and she represents every Lebanese I extend to her the warmest
greetings, love, and respect – May God keep her in good health
– Of course Baria Alamuddin, it is said that
a name influences its bearer Jamile, for example, is beautiful
in many cases Zakiye becomes intelligent
even if she wasn’t before What about your name?
Do you always see that you excelled? Not at all I always see myself running
around to just get a taste of my name Not at all, on the contrary I think I need tremendous effort
to be somehow close to my name What about your name as an influence
in considering you as someone who excels? Abroad, nobody understands
what my name means – We don’t care about abroad
– But they do in Lebanon We care about what is
between us and ourselves That’s a great question, but I don’t
think I try to excel because of my name I try to be because my nature
always prompts me to do better and I always think I’ve got
a lot more to learn and do I hope that one day
I will live up to my name The beautiful and intelligent woman
is a force to be reckoned with My guest is intelligent and beautiful
so buckle up We’ll be back after the break “With Ricardo Karam” My interview with my guest the journalist and international expert
Baria Alamuddin is on Young men and women always
dream about a prosperous future What did Baria Miknas dream about? I have always cared about
patriotism, Arab nationalism and the world we’re living in You know that we’re living
in a troubled world be it economically or politically We’re living in a world where there are Trump
Putin and ultra Right As you know, I write my analyses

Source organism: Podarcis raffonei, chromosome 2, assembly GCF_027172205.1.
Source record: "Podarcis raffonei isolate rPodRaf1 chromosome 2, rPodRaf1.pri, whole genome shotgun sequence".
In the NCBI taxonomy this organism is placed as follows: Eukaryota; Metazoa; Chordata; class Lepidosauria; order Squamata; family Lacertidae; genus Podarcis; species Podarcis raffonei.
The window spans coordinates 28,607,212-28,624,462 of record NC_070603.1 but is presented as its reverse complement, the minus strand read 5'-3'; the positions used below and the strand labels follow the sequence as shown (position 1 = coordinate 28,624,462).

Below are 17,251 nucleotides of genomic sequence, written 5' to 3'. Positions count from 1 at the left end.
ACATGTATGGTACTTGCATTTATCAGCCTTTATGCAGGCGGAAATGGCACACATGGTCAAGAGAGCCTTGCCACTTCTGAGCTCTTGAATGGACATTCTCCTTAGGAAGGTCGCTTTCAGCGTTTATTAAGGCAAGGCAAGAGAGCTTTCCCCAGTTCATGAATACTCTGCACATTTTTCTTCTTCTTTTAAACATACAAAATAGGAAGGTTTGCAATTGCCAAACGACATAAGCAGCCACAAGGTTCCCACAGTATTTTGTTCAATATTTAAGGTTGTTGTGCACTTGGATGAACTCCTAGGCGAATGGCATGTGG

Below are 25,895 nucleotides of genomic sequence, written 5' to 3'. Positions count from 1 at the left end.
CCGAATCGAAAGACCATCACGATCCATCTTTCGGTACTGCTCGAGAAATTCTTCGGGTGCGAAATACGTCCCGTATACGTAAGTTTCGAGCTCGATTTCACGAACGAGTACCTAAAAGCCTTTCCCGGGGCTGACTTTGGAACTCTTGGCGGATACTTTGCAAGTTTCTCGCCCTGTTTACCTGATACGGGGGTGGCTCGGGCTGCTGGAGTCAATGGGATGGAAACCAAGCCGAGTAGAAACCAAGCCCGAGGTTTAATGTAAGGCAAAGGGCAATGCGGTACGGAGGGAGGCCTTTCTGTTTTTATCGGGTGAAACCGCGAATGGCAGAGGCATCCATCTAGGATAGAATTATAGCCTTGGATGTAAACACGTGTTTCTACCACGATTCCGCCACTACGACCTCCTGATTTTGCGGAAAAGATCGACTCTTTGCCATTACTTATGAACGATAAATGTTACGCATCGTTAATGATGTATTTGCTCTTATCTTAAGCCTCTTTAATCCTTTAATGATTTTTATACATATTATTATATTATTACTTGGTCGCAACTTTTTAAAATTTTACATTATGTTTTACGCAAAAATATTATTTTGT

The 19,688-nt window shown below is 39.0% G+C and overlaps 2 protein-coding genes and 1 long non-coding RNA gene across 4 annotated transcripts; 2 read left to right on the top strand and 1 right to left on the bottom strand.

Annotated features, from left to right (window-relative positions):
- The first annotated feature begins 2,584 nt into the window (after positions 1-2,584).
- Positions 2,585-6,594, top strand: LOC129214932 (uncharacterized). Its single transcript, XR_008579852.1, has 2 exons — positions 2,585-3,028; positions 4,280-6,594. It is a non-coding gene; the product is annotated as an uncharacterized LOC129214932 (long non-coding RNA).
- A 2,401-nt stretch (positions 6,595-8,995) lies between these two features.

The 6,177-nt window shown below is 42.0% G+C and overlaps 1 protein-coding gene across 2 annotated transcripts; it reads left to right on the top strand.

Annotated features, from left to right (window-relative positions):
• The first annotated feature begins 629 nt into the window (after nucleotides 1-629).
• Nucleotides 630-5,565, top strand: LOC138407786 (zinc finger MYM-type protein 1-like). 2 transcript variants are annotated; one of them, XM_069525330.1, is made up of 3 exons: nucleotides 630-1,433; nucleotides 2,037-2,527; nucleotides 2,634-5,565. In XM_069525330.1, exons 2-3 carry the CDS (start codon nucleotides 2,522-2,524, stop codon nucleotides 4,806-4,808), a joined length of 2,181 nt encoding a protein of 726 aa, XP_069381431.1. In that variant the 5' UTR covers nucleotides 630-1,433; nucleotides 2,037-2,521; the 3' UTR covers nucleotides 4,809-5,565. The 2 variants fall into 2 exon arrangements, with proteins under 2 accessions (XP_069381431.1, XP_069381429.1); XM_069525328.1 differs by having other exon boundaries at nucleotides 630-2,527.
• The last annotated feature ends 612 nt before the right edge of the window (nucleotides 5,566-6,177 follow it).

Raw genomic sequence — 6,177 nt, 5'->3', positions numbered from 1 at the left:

in my weekly column in addition to going on TV All these things encourage me to follow up
on conference on a daily manner These days, I’m annoyed with
people’s demeanor religious and intellectual fanaticism Following extreme nationalist
parties This is all annoying to me This is why I always try to catch up and do my best through my writings
and interviews to convince someone to tell the truth
to bring awareness to people I share people’s worries I want to eradicate poverty
and illnesses I want people to be close
to one another and treat each other with love I think we are indeed living
in this global village I think that the Lebanese people
have always been traveling and they feel they’re part
of this great universe I have many interests I always think that I’m going
to leave this world for my grandchildren and I hope their world
will be better than mine Especially in Lebanon That’s when it comes
to today but when you were a young girl
what did you dream about? How did you choose your lifelong career? I confess that I wanted
to be a journalist During the end-of-year ceremony
at Ahliah I wore the lawyer’s attire
and wanted to major in Law but all my friends went
to the American University of Beirut I didn’t want to go against
the current these days I went but didn’t major in Law I wanted to become a lawyer
to defend the truth I told you I had this obsession I’m thankful that my daughter
has become a lawyer without any interference
from my part She didn’t know it was
my obsession I found the picture the other day and I told them it was
the career I wanted to have Journalism, Law, the truth
as well as justice they all complement each other I think that the journalist
who really searches for the truth Whoever searches for real news
is like a lawyer because he’d be representing
a real point of view Justice is very important You received a degree in Journalism from
the American University of Beirut in 1971 You started out from Tele Liban What do you remember from
those days? They were so beautiful I started working before
I went to university I was working in Al Sayyad It was a coincidence When I first started out, I didn’t